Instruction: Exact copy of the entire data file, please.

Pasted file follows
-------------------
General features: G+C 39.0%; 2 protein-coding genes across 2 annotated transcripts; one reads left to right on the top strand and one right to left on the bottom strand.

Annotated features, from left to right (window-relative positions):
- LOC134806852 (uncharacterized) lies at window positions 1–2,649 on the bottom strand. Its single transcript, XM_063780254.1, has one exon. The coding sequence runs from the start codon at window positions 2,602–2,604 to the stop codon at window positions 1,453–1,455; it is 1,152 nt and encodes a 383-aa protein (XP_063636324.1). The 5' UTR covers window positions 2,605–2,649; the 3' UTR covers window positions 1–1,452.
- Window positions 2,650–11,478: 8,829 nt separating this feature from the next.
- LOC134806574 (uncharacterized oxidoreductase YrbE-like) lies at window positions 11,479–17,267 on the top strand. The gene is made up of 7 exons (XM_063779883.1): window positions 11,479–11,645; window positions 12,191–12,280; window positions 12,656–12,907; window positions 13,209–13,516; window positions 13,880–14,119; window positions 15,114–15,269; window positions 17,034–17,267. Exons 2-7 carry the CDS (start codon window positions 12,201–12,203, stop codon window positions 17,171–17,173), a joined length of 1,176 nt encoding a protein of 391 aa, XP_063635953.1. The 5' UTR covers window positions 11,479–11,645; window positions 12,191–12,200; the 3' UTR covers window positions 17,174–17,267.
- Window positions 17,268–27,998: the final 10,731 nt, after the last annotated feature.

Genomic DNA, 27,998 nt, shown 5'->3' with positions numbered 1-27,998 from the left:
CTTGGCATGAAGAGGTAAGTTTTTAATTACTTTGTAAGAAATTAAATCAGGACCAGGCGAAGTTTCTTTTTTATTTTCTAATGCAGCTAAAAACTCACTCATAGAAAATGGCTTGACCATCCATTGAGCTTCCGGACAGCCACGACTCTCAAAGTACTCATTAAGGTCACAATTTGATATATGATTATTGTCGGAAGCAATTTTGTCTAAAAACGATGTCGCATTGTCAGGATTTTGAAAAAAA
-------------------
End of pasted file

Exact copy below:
General features: G+C 39.0%; 2 protein-coding genes across 2 annotated transcripts; one reads left to right on the top strand and one right to left on the bottom strand.

Annotated features, from left to right (window-relative positions):
- LOC134806852 (uncharacterized) lies at window positions 1–2,649 on the bottom strand. Its single transcript, XM_063780254.1, has one exon. The coding sequence runs from the start codon at window positions 2,602–2,604 to the stop codon at window positions 1,453–1,455; it is 1,152 nt and encodes a 383-aa protein (XP_063636324.1). The 5' UTR covers window positions 2,605–2,649; the 3' UTR covers window positions 1–1,452.
- Window positions 2,650–11,478: 8,829 nt separating this feature from the next.
- LOC134806574 (uncharacterized oxidoreductase YrbE-like) lies at window positions 11,479–17,267 on the top strand. The gene is made up of 7 exons (XM_063779883.1): window positions 11,479–11,645; window positions 12,191–12,280; window positions 12,656–12,907; window positions 13,209–13,516; window positions 13,880–14,119; window positions 15,114–15,269; window positions 17,034–17,267. Exons 2-7 carry the CDS (start codon window positions 12,201–12,203, stop codon window positions 17,171–17,173), a joined length of 1,176 nt encoding a protein of 391 aa, XP_063635953.1. The 5' UTR covers window positions 11,479–11,645; window positions 12,191–12,200; the 3' UTR covers window positions 17,174–17,267.
- Window positions 17,268–27,998: the final 10,731 nt, after the last annotated feature.

Genomic DNA, 27,998 nt, shown 5'->3' with positions numbered 1-27,998 from the left:
CTTGGCATGAAGAGGTAAGTTTTTAATTACTTTGTAAGAAATTAAATCAGGACCAGGCGAAGTTTCTTTTTTATTTTCTAATGCAGCTAAAAACTCACTCATAGAAAATGGCTTGACCATCCATTGAGCTTCCGGACAGCCACGACTCTCAAAGTACTCATTAAGGTCACAATTTGATATATGATTATTGTCGGAAGCAATTTTGTCTAAAAACGATGTCGCATTGTCAGGATTTTGAAAAAAA